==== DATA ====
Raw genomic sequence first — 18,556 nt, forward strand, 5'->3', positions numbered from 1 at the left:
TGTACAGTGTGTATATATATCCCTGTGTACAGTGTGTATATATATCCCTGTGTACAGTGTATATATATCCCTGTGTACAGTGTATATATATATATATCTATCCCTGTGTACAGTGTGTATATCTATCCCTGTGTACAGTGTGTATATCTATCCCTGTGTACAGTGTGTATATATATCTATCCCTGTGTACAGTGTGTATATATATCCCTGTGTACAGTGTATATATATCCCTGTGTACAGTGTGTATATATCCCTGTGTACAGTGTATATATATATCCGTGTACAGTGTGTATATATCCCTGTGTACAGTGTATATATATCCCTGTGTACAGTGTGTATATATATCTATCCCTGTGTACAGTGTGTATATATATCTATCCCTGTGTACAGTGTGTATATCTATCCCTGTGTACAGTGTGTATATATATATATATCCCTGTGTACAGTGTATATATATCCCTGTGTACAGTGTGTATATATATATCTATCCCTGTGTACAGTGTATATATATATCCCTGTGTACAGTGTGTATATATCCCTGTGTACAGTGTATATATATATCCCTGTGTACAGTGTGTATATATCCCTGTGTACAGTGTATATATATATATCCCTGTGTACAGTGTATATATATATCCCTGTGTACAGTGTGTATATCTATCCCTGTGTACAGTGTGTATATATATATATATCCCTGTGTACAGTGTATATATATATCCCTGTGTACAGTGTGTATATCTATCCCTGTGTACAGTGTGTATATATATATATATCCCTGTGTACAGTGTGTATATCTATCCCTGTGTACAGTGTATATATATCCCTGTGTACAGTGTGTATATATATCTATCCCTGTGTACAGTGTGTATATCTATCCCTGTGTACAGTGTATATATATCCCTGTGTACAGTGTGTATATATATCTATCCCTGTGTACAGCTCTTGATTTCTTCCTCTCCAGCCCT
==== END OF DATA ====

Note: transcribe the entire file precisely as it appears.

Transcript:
Raw genomic sequence first — 18,556 nt, forward strand, 5'->3', positions numbered from 1 at the left:
TGTACAGTGTGTATATATATCCCTGTGTACAGTGTGTATATATATCCCTGTGTACAGTGTATATATATCCCTGTGTACAGTGTATATATATATATATCTATCCCTGTGTACAGTGTGTATATCTATCCCTGTGTACAGTGTGTATATCTATCCCTGTGTACAGTGTGTATATATATCTATCCCTGTGTACAGTGTGTATATATATCCCTGTGTACAGTGTATATATATCCCTGTGTACAGTGTGTATATATCCCTGTGTACAGTGTATATATATATCCGTGTACAGTGTGTATATATCCCTGTGTACAGTGTATATATATCCCTGTGTACAGTGTGTATATATATCTATCCCTGTGTACAGTGTGTATATATATCTATCCCTGTGTACAGTGTGTATATCTATCCCTGTGTACAGTGTGTATATATATATATATCCCTGTGTACAGTGTATATATATCCCTGTGTACAGTGTGTATATATATATCTATCCCTGTGTACAGTGTATATATATATCCCTGTGTACAGTGTGTATATATCCCTGTGTACAGTGTATATATATATCCCTGTGTACAGTGTGTATATATCCCTGTGTACAGTGTATATATATATATCCCTGTGTACAGTGTATATATATATCCCTGTGTACAGTGTGTATATCTATCCCTGTGTACAGTGTGTATATATATATATATCCCTGTGTACAGTGTATATATATATCCCTGTGTACAGTGTGTATATCTATCCCTGTGTACAGTGTGTATATATATATATATCCCTGTGTACAGTGTGTATATCTATCCCTGTGTACAGTGTATATATATCCCTGTGTACAGTGTGTATATATATCTATCCCTGTGTACAGTGTGTATATCTATCCCTGTGTACAGTGTATATATATCCCTGTGTACAGTGTGTATATATATCTATCCCTGTGTACAGCTCTTGATTTCTTCCTCTCCAGCCCT